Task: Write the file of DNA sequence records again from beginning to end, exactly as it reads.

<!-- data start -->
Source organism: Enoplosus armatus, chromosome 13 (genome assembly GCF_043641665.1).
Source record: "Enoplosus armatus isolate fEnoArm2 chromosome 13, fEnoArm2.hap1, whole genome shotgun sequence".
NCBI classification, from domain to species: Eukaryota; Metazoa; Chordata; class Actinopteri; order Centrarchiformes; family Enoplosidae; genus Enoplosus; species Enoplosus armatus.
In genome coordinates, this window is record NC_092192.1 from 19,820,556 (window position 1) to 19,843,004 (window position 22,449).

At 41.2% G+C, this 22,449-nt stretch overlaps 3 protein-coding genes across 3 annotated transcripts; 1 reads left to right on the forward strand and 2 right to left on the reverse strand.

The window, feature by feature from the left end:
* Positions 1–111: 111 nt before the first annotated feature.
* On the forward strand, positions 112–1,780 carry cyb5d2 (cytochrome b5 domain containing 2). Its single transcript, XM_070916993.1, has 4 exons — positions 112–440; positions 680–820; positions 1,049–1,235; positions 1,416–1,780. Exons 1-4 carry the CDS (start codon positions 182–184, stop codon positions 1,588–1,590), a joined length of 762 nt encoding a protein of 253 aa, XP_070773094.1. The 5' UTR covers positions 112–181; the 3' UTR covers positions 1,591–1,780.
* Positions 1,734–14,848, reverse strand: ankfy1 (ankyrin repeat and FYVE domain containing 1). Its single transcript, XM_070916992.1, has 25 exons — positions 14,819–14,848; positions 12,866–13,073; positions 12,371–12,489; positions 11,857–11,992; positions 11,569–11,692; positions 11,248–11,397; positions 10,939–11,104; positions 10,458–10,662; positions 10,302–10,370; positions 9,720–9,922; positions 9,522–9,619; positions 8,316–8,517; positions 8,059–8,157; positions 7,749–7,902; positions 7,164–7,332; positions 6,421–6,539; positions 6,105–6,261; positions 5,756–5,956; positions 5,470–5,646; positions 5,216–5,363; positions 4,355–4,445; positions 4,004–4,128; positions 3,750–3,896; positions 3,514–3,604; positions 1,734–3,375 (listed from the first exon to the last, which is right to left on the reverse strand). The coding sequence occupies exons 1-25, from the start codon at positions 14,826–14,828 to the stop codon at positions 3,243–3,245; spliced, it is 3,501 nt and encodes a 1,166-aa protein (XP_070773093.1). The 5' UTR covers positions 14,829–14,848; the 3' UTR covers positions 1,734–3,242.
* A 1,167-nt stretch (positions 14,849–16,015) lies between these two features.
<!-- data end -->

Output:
Source organism: Enoplosus armatus, chromosome 13 (genome assembly GCF_043641665.1).
Source record: "Enoplosus armatus isolate fEnoArm2 chromosome 13, fEnoArm2.hap1, whole genome shotgun sequence".
NCBI classification, from domain to species: Eukaryota; Metazoa; Chordata; class Actinopteri; order Centrarchiformes; family Enoplosidae; genus Enoplosus; species Enoplosus armatus.
In genome coordinates, this window is record NC_092192.1 from 19,820,556 (window position 1) to 19,843,004 (window position 22,449).

At 41.2% G+C, this 22,449-nt stretch overlaps 3 protein-coding genes across 3 annotated transcripts; 1 reads left to right on the forward strand and 2 right to left on the reverse strand.

The window, feature by feature from the left end:
* Positions 1–111: 111 nt before the first annotated feature.
* On the forward strand, positions 112–1,780 carry cyb5d2 (cytochrome b5 domain containing 2). Its single transcript, XM_070916993.1, has 4 exons — positions 112–440; positions 680–820; positions 1,049–1,235; positions 1,416–1,780. Exons 1-4 carry the CDS (start codon positions 182–184, stop codon positions 1,588–1,590), a joined length of 762 nt encoding a protein of 253 aa, XP_070773094.1. The 5' UTR covers positions 112–181; the 3' UTR covers positions 1,591–1,780.
* Positions 1,734–14,848, reverse strand: ankfy1 (ankyrin repeat and FYVE domain containing 1). Its single transcript, XM_070916992.1, has 25 exons — positions 14,819–14,848; positions 12,866–13,073; positions 12,371–12,489; positions 11,857–11,992; positions 11,569–11,692; positions 11,248–11,397; positions 10,939–11,104; positions 10,458–10,662; positions 10,302–10,370; positions 9,720–9,922; positions 9,522–9,619; positions 8,316–8,517; positions 8,059–8,157; positions 7,749–7,902; positions 7,164–7,332; positions 6,421–6,539; positions 6,105–6,261; positions 5,756–5,956; positions 5,470–5,646; positions 5,216–5,363; positions 4,355–4,445; positions 4,004–4,128; positions 3,750–3,896; positions 3,514–3,604; positions 1,734–3,375 (listed from the first exon to the last, which is right to left on the reverse strand). The coding sequence occupies exons 1-25, from the start codon at positions 14,826–14,828 to the stop codon at positions 3,243–3,245; spliced, it is 3,501 nt and encodes a 1,166-aa protein (XP_070773093.1). The 5' UTR covers positions 14,829–14,848; the 3' UTR covers positions 1,734–3,242.
* A 1,167-nt stretch (positions 14,849–16,015) lies between these two features.